Snickers used to be my bar.
It’s everybody’s bar. It’s the number one seller in the America.
The pic above is John Lokar, the candyman, 1981. He owned L&M Candy on East 185th Street. He had everything, including baseball cards and tobacco.
I also had a taste for Nestle Triple Deckers. Long gone.
My wife had a nostalgic longing for Valomilks. She recently bought one at a specialty store and didn’t like it. Too sweet.
My dad was a Planter’s Peanut guy, and he also liked Mr. Goodbar. I used to buy a Mr. Goodbar before I visited his grave.
Kit Kat: not bad. Kit Kats were from Canada when they were good.
Canada, that’s a great candy-centric vacation.
Chunky . . .
I miss Chunky. No, I miss the idea of Chunky. I miss Arnold Stang (who did Chunky commercials).
My grandmother Anna Soltzberg had a candy store at 15102 Kinsman Road, Cleveland, from 1927 to 1937:
I studied this photo with a magnifying glass. Here’s the inventory:
Mr. Goodbar, Ivory soap, Sensen breath mints, Boston Wafer, halvah, Ringo, Lux and Lifebuoy soaps, Coca-Cola, peanut bars, chocolate-covered cherries, Maxwell House coffee . . .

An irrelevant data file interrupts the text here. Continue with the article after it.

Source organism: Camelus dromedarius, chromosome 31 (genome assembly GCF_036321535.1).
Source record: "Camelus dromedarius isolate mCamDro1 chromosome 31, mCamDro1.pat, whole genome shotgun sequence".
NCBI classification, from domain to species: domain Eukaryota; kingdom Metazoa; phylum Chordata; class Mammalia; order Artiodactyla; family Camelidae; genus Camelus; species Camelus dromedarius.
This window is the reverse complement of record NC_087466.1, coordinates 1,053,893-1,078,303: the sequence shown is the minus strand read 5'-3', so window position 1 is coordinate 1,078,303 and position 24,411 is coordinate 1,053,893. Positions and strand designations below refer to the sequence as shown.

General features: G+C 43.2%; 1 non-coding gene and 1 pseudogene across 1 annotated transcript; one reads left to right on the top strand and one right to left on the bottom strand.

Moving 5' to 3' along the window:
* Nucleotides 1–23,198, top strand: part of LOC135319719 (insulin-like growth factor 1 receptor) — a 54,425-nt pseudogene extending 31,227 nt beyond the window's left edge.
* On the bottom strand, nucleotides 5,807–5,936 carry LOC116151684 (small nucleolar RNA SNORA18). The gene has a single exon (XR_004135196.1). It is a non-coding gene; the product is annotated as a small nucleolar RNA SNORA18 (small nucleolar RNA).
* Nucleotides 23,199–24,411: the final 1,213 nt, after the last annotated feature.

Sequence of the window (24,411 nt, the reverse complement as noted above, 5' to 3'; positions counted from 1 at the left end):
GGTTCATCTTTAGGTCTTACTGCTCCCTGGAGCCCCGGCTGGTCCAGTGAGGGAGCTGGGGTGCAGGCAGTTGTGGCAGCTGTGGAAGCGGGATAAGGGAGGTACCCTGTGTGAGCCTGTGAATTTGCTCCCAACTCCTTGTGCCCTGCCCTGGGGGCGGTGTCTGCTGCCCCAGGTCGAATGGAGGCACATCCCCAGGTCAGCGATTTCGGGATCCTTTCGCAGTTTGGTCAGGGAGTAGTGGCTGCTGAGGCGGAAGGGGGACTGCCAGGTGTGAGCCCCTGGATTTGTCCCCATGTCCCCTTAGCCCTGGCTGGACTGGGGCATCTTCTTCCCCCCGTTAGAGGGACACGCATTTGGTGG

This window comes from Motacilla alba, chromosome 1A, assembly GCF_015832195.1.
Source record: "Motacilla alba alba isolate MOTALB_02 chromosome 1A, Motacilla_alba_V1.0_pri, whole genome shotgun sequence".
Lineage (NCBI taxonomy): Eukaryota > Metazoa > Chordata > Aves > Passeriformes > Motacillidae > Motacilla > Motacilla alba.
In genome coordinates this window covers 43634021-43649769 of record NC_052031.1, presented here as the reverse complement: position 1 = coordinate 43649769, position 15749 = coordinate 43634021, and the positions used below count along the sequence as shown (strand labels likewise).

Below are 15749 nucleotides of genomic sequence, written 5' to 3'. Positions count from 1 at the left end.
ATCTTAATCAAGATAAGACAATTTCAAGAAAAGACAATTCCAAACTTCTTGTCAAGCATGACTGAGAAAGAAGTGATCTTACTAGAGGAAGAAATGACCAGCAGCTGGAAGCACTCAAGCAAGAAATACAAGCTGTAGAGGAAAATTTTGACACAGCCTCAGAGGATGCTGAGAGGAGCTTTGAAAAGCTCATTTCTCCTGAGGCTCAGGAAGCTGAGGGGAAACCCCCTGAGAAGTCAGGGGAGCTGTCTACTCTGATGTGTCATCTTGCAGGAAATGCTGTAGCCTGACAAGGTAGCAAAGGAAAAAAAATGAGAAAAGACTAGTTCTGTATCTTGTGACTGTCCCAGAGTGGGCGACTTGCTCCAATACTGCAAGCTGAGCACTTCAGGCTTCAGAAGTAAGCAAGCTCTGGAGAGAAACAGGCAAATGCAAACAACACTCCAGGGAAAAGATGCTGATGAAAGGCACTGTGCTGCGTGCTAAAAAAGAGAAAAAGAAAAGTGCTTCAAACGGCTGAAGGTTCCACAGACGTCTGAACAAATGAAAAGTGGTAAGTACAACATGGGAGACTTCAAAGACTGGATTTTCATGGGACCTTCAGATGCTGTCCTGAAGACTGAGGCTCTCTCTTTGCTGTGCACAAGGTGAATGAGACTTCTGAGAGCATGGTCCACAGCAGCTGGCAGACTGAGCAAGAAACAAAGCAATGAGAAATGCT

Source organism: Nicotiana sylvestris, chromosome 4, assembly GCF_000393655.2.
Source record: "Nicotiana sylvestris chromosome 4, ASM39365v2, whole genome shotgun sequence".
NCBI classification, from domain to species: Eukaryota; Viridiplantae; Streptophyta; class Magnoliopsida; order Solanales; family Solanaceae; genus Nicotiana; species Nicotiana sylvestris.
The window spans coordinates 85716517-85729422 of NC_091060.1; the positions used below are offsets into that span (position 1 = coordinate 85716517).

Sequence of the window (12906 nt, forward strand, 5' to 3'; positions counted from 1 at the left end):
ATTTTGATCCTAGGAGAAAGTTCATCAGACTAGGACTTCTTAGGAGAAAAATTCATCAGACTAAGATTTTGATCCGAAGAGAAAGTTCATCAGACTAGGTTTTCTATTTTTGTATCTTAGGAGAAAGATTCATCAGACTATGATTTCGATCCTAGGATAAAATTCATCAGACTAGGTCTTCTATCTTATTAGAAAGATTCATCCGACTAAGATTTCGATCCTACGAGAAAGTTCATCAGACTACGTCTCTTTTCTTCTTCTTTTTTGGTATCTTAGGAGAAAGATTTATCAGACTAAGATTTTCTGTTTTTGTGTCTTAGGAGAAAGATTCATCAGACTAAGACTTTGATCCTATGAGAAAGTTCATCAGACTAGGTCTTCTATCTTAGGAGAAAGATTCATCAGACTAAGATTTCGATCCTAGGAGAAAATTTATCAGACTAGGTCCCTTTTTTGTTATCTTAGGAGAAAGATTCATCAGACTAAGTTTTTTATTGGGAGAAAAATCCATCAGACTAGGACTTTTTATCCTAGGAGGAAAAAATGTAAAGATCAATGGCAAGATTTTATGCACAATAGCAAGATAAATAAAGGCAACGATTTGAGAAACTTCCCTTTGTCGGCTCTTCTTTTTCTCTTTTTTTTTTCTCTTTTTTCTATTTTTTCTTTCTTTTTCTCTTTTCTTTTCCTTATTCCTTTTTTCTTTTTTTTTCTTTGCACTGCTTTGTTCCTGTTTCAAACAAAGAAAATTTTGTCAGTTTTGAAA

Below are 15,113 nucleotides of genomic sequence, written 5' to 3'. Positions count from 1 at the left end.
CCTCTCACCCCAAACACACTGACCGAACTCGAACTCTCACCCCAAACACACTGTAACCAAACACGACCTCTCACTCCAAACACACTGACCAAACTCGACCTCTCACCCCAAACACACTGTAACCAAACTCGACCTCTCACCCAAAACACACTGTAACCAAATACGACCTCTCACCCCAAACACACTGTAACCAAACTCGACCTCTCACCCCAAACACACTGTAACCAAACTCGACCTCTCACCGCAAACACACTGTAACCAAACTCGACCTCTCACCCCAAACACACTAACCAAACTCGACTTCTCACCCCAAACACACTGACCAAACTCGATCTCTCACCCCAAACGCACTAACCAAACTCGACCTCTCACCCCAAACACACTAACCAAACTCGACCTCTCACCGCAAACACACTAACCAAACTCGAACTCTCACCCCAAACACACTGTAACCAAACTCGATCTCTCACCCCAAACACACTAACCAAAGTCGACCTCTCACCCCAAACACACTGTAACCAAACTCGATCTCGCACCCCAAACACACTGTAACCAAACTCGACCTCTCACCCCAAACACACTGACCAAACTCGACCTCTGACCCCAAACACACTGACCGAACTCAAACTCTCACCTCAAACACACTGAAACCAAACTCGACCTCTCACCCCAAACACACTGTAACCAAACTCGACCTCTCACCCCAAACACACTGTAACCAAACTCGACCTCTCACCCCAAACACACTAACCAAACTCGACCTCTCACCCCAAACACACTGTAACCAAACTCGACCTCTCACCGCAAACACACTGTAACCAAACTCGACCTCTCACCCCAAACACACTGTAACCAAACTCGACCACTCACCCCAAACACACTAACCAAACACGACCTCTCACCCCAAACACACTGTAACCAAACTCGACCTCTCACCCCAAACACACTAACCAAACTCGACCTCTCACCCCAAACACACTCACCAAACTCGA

Uneeda biscuits, Dentyne, Lifesavers, Tootsie Rolls, Oh Henry, and cigars: White Owl, Dutch Master, Websters, Cinco, Murad, John Ruskin and Charles the Great Pure Havana.
Candy was a low-cost entry point for immigrants. John Lokar — the man with the gigantic Snickers — was a Slovenian-American candy wholesaler. I bought new baseball cards from him in 1981. Didn’t make any money on it.
When did Snickers come out?
1930. Frank Mars named the bar after his horse. (Googled.)
Here’s an ad from the December 1980 Candy Marketer. Lokar gave it to me:
Jaw Breakers. I haven’t had one of those since the Center-Mayfield stopped their 25-cent Saturday matinees.
Reese . . .
Who was Reese?
For relatives only: candy-store photo . . . Anna Soltzberg, apron; her husband, Louis Soltzberg, behind counter; her sister-in-law Lil Seiger, behind counter; and two unidentified women.
Anybody have strong feelings about MilkyWay? I doubt it.